The Cacicedo Coat Pattern

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Sun, Sep 13 2015 09:26

There are beautiful pieces that show up -usually as we least expect them...and this is one of them. Karen Miller is a Katazome artist and designer. This is her beautiful version of the Ventana Jacket-
Perfect for fall, highlighting her own fabric designs, with a bit of commercial fabric here and there.
Such an attractive combination and so successfully sensitive to her subtle personal coloring, I know she looks lovely in it! Lets just take it in.
Starting with her drawing of feathers (she had printed at, Karen created a companion piece on linen. Writing one of her poems (you can see the bird theme continuing) in Tee Juice pens and added some painted brushwork. 

The pleats in the pattern design are elongated and accented with multi-
colored handstitching.
Thanks for sharing your jacket with us Karen. I am looking at my stash with new eyes and inspired to find the combination for my next jacket! Diane

...and thanks to Tanya for continuing the theme and sharing the perfect read.
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Creating Fall Design-

Tue, Sep 1 2015 06:49
Moving into fall sewing is my focus this week. Our first crisp, cool morning is inspiring my time in the studio!
Design Play:
Make a new piece of fabric from a collection of fall colors. Here is a piece using a combo of print and solid linens, hand printed pieces and a single knit (in the ochre color) stitched as trim on top. Check your stash for those cool bits you are saving...this is the perfect project for them!!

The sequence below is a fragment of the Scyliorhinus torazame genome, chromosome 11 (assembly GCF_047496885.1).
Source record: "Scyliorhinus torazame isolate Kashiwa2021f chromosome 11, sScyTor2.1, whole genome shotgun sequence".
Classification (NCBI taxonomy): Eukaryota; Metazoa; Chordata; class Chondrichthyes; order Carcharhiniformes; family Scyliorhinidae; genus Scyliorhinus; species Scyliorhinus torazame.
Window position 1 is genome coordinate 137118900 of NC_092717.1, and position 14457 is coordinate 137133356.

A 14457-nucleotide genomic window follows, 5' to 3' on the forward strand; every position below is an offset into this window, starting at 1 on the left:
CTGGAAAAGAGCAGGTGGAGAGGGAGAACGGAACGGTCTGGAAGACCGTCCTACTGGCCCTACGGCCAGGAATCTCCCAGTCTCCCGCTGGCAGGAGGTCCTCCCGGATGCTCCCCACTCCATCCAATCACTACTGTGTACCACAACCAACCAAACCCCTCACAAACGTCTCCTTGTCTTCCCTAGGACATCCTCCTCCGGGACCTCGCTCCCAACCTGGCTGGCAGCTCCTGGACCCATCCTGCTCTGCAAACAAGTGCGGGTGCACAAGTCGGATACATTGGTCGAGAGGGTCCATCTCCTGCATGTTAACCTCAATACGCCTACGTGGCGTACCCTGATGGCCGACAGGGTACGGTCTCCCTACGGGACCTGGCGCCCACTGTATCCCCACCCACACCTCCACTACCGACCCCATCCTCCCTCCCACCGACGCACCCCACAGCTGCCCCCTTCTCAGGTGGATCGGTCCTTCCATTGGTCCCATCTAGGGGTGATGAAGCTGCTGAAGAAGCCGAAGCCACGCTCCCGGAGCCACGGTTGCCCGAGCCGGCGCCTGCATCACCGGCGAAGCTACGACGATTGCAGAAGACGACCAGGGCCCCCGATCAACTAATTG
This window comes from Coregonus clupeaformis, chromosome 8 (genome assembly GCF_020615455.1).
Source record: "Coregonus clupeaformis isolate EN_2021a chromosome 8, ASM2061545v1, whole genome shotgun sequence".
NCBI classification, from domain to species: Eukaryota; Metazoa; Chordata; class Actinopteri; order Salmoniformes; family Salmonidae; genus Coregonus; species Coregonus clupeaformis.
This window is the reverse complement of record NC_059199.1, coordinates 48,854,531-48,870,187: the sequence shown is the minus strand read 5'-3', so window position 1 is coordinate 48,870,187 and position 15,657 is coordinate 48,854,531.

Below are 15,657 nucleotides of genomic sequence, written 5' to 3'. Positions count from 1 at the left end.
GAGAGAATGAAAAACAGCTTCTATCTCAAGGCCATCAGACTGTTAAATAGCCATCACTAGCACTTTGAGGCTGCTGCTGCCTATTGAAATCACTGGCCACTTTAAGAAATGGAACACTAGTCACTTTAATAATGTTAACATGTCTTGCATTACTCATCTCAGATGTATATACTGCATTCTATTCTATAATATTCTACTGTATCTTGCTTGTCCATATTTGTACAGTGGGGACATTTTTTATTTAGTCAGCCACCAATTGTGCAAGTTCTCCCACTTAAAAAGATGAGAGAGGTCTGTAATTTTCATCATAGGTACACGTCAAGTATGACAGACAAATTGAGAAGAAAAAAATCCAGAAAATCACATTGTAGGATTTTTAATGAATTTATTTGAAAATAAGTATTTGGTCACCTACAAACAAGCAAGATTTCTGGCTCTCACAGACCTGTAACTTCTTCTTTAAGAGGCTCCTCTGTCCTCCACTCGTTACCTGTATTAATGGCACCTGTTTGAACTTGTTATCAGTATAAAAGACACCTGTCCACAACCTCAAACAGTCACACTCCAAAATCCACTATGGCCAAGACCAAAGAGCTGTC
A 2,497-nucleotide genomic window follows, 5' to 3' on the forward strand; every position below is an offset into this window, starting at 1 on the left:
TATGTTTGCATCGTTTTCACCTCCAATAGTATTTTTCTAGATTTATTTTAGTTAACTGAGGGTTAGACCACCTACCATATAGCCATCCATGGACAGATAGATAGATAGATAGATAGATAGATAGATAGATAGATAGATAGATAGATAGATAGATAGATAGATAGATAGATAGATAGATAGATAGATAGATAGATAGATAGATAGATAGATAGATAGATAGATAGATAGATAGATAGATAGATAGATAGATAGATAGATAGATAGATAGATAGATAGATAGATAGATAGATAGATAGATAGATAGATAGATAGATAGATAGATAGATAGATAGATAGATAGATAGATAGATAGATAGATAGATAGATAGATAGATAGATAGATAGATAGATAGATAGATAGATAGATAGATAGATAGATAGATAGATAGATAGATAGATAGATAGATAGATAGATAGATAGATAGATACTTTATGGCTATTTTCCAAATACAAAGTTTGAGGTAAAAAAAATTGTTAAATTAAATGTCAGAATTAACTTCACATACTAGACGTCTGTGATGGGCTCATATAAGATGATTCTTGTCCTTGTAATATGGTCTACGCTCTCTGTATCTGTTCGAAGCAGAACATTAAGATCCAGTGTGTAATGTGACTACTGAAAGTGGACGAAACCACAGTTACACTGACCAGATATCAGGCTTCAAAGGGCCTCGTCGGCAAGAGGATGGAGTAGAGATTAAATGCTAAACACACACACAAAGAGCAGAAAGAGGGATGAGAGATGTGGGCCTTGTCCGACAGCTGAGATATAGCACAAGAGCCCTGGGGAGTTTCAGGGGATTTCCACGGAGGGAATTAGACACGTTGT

You might play with making various sizes, this one is about 12"x 24".
Drawing & Printing your Fabric-
The best way to develop drawing skills is to do it...alot of it. I use a variety of the permanent fabric pens in my fabric work. Here are 2 of my current projects.

1. On a mixed linen blend- this piece started with a medium thickness fabric pen and doing a contour line drawing of the leave shapes. The lines in the back, created with a thin fabric pen. A vintage wood woodcut was used to print the other background shapes. The final step was to lightly apply paints with a dry sponge-( like applying blush to the cheek), to highlight the leave shapes.
2. Detailing a commercial dress-Stenciling is a good way to accent and add detail to a garment that 'needs' something. File folders, cut with simple edge shapes, were used as stencils to enhance the knit top of this dress. I block the edges the shapes with masking tape.